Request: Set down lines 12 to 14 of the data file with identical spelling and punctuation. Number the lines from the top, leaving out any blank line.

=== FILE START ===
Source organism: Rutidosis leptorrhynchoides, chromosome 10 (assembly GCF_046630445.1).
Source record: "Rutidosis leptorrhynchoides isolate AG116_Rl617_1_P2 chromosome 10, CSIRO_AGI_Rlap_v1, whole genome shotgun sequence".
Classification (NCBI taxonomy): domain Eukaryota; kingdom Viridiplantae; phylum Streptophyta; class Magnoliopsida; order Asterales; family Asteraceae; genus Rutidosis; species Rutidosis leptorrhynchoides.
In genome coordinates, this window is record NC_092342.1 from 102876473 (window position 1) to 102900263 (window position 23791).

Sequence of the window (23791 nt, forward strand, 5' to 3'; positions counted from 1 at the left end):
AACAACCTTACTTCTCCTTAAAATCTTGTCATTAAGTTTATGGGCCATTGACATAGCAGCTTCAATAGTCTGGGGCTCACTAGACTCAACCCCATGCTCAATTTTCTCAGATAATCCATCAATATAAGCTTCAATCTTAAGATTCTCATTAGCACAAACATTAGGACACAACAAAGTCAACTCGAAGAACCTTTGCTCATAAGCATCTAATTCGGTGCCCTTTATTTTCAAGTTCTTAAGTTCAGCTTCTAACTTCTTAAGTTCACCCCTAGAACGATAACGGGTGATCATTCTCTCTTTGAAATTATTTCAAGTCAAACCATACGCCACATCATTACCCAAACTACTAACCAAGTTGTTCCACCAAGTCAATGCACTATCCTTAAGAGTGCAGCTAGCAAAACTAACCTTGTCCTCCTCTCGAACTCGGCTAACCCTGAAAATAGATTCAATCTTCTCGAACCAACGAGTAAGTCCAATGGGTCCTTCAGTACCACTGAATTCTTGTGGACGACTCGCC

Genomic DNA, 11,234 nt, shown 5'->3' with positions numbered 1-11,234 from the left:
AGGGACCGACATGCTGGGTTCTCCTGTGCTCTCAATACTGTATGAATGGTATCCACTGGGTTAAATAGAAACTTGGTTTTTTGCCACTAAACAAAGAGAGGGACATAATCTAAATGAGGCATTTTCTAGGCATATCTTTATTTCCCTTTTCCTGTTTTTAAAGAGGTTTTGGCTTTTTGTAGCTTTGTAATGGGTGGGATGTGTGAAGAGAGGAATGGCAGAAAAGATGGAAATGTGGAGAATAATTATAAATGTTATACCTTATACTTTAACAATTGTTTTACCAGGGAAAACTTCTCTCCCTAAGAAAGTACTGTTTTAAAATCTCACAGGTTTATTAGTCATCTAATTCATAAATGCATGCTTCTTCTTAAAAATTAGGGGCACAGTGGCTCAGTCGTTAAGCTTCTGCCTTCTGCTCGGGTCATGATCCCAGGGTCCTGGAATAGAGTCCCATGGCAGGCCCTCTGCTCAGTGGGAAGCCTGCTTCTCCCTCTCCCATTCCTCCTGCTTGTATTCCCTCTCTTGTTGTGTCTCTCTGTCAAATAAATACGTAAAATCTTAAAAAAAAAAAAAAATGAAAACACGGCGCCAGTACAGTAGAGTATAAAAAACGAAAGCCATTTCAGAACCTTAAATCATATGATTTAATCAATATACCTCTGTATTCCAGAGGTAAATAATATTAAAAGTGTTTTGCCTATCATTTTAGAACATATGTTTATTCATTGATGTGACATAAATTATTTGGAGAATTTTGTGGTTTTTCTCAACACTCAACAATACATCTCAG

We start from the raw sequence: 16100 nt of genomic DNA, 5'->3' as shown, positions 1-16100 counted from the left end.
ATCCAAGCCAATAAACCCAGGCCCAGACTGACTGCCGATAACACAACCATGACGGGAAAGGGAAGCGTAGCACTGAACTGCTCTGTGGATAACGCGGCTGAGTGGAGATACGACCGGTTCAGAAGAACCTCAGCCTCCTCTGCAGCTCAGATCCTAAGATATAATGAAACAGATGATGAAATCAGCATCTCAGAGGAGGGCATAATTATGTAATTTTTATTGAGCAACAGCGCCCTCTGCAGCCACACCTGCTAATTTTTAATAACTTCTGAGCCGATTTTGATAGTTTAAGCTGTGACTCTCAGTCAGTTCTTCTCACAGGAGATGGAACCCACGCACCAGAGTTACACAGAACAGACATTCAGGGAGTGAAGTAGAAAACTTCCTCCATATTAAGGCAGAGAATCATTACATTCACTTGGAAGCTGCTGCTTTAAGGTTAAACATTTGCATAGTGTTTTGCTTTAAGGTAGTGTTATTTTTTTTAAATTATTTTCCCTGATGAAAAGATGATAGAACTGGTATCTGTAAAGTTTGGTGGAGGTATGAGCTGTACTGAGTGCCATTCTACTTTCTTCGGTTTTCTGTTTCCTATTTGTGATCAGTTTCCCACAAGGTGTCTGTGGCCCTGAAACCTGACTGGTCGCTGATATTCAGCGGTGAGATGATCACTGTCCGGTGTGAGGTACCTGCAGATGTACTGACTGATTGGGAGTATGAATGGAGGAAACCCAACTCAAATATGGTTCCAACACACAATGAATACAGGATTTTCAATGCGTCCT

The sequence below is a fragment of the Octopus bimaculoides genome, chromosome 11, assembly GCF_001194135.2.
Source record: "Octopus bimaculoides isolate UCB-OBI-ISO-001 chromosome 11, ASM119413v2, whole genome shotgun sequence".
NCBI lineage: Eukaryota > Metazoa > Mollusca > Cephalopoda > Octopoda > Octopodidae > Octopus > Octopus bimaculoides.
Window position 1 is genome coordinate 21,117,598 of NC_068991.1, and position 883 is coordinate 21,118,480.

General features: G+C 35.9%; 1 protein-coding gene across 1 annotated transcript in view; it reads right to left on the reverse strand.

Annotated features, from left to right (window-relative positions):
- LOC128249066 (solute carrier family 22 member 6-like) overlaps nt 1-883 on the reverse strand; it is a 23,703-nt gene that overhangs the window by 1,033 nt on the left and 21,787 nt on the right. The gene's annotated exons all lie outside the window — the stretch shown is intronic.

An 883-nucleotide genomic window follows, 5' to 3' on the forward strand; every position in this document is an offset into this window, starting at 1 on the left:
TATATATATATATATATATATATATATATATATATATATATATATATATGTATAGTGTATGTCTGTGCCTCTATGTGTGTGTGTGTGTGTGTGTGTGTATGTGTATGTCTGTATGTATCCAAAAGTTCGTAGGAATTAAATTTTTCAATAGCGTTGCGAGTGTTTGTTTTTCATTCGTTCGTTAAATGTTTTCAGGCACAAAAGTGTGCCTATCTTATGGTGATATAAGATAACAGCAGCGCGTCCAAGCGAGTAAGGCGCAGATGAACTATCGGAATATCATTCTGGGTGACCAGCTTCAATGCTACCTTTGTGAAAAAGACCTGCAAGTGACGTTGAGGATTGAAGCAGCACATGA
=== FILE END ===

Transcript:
Source record: "Octopus bimaculoides isolate UCB-OBI-ISO-001 chromosome 11, ASM119413v2, whole genome shotgun sequence".
NCBI lineage: Eukaryota > Metazoa > Mollusca > Cephalopoda > Octopoda > Octopodidae > Octopus > Octopus bimaculoides.
Window position 1 is genome coordinate 21,117,598 of NC_068991.1, and position 883 is coordinate 21,118,480.